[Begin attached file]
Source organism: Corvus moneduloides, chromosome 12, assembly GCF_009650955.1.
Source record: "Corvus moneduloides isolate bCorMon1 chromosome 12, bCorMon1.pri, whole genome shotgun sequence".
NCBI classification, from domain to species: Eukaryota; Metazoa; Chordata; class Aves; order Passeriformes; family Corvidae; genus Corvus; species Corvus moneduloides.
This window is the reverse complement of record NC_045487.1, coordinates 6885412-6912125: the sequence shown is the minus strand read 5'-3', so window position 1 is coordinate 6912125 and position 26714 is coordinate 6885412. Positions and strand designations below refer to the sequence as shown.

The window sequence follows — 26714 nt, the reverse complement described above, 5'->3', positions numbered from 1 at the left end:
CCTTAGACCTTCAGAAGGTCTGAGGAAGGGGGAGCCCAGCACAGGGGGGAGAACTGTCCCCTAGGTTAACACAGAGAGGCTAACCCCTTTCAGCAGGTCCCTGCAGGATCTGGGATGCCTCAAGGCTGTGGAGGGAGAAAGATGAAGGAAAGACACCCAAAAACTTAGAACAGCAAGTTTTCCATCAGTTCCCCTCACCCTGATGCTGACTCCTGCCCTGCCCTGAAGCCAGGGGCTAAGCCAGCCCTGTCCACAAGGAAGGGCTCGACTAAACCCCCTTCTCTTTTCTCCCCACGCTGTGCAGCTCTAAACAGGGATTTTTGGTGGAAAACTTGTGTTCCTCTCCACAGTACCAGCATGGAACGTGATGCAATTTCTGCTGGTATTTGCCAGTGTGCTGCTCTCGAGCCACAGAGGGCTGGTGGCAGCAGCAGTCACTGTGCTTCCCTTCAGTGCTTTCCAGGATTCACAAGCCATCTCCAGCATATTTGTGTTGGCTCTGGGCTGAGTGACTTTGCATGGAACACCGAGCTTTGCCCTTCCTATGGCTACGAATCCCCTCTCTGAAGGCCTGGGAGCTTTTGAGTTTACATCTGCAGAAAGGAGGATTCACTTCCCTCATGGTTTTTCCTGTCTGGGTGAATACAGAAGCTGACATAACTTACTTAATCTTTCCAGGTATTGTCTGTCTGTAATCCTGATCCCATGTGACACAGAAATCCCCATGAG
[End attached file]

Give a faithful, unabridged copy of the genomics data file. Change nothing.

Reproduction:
Source organism: Corvus moneduloides, chromosome 12, assembly GCF_009650955.1.
Source record: "Corvus moneduloides isolate bCorMon1 chromosome 12, bCorMon1.pri, whole genome shotgun sequence".
NCBI classification, from domain to species: Eukaryota; Metazoa; Chordata; class Aves; order Passeriformes; family Corvidae; genus Corvus; species Corvus moneduloides.
This window is the reverse complement of record NC_045487.1, coordinates 6885412-6912125: the sequence shown is the minus strand read 5'-3', so window position 1 is coordinate 6912125 and position 26714 is coordinate 6885412. Positions and strand designations below refer to the sequence as shown.

The window sequence follows — 26714 nt, the reverse complement described above, 5'->3', positions numbered from 1 at the left end:
CCTTAGACCTTCAGAAGGTCTGAGGAAGGGGGAGCCCAGCACAGGGGGGAGAACTGTCCCCTAGGTTAACACAGAGAGGCTAACCCCTTTCAGCAGGTCCCTGCAGGATCTGGGATGCCTCAAGGCTGTGGAGGGAGAAAGATGAAGGAAAGACACCCAAAAACTTAGAACAGCAAGTTTTCCATCAGTTCCCCTCACCCTGATGCTGACTCCTGCCCTGCCCTGAAGCCAGGGGCTAAGCCAGCCCTGTCCACAAGGAAGGGCTCGACTAAACCCCCTTCTCTTTTCTCCCCACGCTGTGCAGCTCTAAACAGGGATTTTTGGTGGAAAACTTGTGTTCCTCTCCACAGTACCAGCATGGAACGTGATGCAATTTCTGCTGGTATTTGCCAGTGTGCTGCTCTCGAGCCACAGAGGGCTGGTGGCAGCAGCAGTCACTGTGCTTCCCTTCAGTGCTTTCCAGGATTCACAAGCCATCTCCAGCATATTTGTGTTGGCTCTGGGCTGAGTGACTTTGCATGGAACACCGAGCTTTGCCCTTCCTATGGCTACGAATCCCCTCTCTGAAGGCCTGGGAGCTTTTGAGTTTACATCTGCAGAAAGGAGGATTCACTTCCCTCATGGTTTTTCCTGTCTGGGTGAATACAGAAGCTGACATAACTTACTTAATCTTTCCAGGTATTGTCTGTCTGTAATCCTGATCCCATGTGACACAGAAATCCCCATGAG